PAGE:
Kim Wilde's first records were written and produced by her father and brother, Marty and Ricky. The three of them have had a great influence on the music world, as this regular series 'Wilde World' shows.
This week's song is an interesting one: 'The spirit of Joe Hill' was written about a Swedish-American labour activist. Joe Hill, an immigrant worker frequently facing unemployment and underemployment, became a popular songwriter and cartoonist for the union of Industrial Workers of the World. In 1914, John G. Morrison, a Salt Lake City area grocer and former policeman and his son were shot and killed by two men. The same evening, Hill arrived at a doctor's office with a gunshot wound, and briefly mentioned a fight over a woman. Yet Hill refused to explain further, even after he was accused of the grocery store murders on the basis of his injury. He was convicted of the murders in a controversial trial. Following an unsuccessful appeal, political debates, and international calls for clemency from high-profile figures and workers' organizations, Hill was executed in November 1915. After his death, he was memorialized by several folk songs. His life and death have inspired books and poetry.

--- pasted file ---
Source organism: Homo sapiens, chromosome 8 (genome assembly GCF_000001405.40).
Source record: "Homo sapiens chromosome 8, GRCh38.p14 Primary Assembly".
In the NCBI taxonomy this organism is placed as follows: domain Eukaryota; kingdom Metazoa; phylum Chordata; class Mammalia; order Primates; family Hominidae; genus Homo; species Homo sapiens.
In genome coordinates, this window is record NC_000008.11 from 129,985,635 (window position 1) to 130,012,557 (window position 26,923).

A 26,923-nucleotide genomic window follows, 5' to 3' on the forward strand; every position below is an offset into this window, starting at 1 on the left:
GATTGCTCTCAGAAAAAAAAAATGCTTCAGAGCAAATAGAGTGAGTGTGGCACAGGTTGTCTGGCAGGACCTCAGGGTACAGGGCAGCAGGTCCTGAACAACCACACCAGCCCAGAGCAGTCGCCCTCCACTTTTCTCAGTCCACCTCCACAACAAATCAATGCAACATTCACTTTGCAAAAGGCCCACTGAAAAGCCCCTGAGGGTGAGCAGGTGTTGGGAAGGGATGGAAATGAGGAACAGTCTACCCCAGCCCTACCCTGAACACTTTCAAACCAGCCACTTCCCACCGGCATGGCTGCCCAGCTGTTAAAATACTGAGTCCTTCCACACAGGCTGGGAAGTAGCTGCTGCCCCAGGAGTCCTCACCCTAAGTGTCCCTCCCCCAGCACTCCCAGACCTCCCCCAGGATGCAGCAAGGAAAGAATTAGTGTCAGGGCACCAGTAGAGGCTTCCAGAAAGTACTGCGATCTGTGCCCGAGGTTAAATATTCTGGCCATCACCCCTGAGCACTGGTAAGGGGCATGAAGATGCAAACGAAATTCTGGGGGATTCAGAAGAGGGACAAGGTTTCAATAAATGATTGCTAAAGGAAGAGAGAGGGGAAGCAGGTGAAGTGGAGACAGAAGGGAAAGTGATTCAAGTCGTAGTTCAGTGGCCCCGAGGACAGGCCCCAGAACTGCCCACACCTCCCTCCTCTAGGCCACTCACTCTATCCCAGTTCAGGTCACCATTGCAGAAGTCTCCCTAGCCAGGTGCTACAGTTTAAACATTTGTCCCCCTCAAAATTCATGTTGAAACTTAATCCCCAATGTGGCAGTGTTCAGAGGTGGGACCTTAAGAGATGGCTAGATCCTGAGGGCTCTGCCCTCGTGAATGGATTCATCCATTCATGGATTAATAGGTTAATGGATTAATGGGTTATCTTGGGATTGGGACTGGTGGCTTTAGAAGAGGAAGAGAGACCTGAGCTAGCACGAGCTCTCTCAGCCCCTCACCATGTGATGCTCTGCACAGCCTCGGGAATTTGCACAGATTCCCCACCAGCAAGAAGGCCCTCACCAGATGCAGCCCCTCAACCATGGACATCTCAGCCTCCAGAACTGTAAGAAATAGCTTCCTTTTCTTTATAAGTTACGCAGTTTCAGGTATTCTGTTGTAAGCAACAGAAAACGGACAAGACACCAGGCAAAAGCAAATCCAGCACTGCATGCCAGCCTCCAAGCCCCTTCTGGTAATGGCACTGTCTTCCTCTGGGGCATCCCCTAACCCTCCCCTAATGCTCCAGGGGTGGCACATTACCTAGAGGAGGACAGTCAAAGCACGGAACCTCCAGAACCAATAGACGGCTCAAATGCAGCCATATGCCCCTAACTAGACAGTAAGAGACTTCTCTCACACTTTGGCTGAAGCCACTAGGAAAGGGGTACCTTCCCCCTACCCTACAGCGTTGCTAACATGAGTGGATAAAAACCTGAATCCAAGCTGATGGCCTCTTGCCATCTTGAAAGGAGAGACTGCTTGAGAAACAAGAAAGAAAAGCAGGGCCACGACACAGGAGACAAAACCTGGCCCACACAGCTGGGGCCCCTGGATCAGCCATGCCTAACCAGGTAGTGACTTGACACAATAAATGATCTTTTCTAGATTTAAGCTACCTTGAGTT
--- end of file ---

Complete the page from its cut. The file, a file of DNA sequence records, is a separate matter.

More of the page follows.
Laurie Dryden recorded 'The spirit of Joe Hill' in 1972. The song was written by Mike Hawker and Marty WIlde. Hawker produced the track as well. The single was released in the UK, Sweden and New Zealand. Dryden remains an unknown artist - he had no further releases.